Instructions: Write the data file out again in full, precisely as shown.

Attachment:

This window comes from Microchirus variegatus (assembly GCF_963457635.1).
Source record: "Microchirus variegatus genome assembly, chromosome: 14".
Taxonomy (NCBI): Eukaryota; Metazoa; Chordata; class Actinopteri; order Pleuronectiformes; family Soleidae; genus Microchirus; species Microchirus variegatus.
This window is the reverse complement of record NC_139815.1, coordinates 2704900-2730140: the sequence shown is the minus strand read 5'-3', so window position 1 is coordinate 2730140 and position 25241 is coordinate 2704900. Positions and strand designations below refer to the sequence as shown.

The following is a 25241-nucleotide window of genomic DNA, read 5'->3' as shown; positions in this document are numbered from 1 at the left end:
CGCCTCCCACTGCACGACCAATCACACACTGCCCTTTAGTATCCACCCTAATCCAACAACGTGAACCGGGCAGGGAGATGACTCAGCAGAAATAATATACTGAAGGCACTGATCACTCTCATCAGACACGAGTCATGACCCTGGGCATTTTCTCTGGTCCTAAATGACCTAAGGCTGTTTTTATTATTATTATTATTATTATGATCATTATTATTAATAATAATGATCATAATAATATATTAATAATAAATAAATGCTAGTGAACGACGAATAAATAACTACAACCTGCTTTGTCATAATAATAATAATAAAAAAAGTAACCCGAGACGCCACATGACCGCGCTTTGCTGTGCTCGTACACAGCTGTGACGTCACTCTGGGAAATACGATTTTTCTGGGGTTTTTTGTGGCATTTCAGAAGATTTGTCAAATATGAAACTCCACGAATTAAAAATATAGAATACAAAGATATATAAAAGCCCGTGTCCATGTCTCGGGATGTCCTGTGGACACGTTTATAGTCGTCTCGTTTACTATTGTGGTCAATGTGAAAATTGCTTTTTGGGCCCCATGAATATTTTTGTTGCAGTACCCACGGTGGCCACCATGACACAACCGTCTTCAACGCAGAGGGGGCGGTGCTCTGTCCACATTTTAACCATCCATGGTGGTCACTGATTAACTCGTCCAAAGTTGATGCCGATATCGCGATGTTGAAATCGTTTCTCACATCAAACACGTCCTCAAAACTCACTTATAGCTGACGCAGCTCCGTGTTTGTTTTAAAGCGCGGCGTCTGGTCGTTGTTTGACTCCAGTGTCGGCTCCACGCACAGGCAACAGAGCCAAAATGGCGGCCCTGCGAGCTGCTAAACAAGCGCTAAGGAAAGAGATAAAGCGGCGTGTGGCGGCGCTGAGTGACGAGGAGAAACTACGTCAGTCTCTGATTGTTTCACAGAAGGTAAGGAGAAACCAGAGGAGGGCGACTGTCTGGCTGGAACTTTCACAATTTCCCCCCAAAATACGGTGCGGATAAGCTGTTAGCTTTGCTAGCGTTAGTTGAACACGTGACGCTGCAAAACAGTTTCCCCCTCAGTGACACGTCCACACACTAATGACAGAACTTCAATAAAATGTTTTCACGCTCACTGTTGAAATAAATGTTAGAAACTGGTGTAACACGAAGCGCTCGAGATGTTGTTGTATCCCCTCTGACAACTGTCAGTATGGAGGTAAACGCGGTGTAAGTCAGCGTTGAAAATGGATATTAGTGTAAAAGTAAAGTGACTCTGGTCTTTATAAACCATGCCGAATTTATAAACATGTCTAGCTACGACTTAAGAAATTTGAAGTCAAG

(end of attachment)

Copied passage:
This window comes from Microchirus variegatus (assembly GCF_963457635.1).
Source record: "Microchirus variegatus genome assembly, chromosome: 14".
Taxonomy (NCBI): Eukaryota; Metazoa; Chordata; class Actinopteri; order Pleuronectiformes; family Soleidae; genus Microchirus; species Microchirus variegatus.
This window is the reverse complement of record NC_139815.1, coordinates 2704900-2730140: the sequence shown is the minus strand read 5'-3', so window position 1 is coordinate 2730140 and position 25241 is coordinate 2704900. Positions and strand designations below refer to the sequence as shown.

The following is a 25241-nucleotide window of genomic DNA, read 5'->3' as shown; positions in this document are numbered from 1 at the left end:
CGCCTCCCACTGCACGACCAATCACACACTGCCCTTTAGTATCCACCCTAATCCAACAACGTGAACCGGGCAGGGAGATGACTCAGCAGAAATAATATACTGAAGGCACTGATCACTCTCATCAGACACGAGTCATGACCCTGGGCATTTTCTCTGGTCCTAAATGACCTAAGGCTGTTTTTATTATTATTATTATTATTATGATCATTATTATTAATAATAATGATCATAATAATATATTAATAATAAATAAATGCTAGTGAACGACGAATAAATAACTACAACCTGCTTTGTCATAATAATAATAATAAAAAAAGTAACCCGAGACGCCACATGACCGCGCTTTGCTGTGCTCGTACACAGCTGTGACGTCACTCTGGGAAATACGATTTTTCTGGGGTTTTTTGTGGCATTTCAGAAGATTTGTCAAATATGAAACTCCACGAATTAAAAATATAGAATACAAAGATATATAAAAGCCCGTGTCCATGTCTCGGGATGTCCTGTGGACACGTTTATAGTCGTCTCGTTTACTATTGTGGTCAATGTGAAAATTGCTTTTTGGGCCCCATGAATATTTTTGTTGCAGTACCCACGGTGGCCACCATGACACAACCGTCTTCAACGCAGAGGGGGCGGTGCTCTGTCCACATTTTAACCATCCATGGTGGTCACTGATTAACTCGTCCAAAGTTGATGCCGATATCGCGATGTTGAAATCGTTTCTCACATCAAACACGTCCTCAAAACTCACTTATAGCTGACGCAGCTCCGTGTTTGTTTTAAAGCGCGGCGTCTGGTCGTTGTTTGACTCCAGTGTCGGCTCCACGCACAGGCAACAGAGCCAAAATGGCGGCCCTGCGAGCTGCTAAACAAGCGCTAAGGAAAGAGATAAAGCGGCGTGTGGCGGCGCTGAGTGACGAGGAGAAACTACGTCAGTCTCTGATTGTTTCACAGAAGGTAAGGAGAAACCAGAGGAGGGCGACTGTCTGGCTGGAACTTTCACAATTTCCCCCCAAAATACGGTGCGGATAAGCTGTTAGCTTTGCTAGCGTTAGTTGAACACGTGACGCTGCAAAACAGTTTCCCCCTCAGTGACACGTCCACACACTAATGACAGAACTTCAATAAAATGTTTTCACGCTCACTGTTGAAATAAATGTTAGAAACTGGTGTAACACGAAGCGCTCGAGATGTTGTTGTATCCCCTCTGACAACTGTCAGTATGGAGGTAAACGCGGTGTAAGTCAGCGTTGAAAATGGATATTAGTGTAAAAGTAAAGTGACTCTGGTCTTTATAAACCATGCCGAATTTATAAACATGTCTAGCTACGACTTAAGAAATTTGAAGTCAAG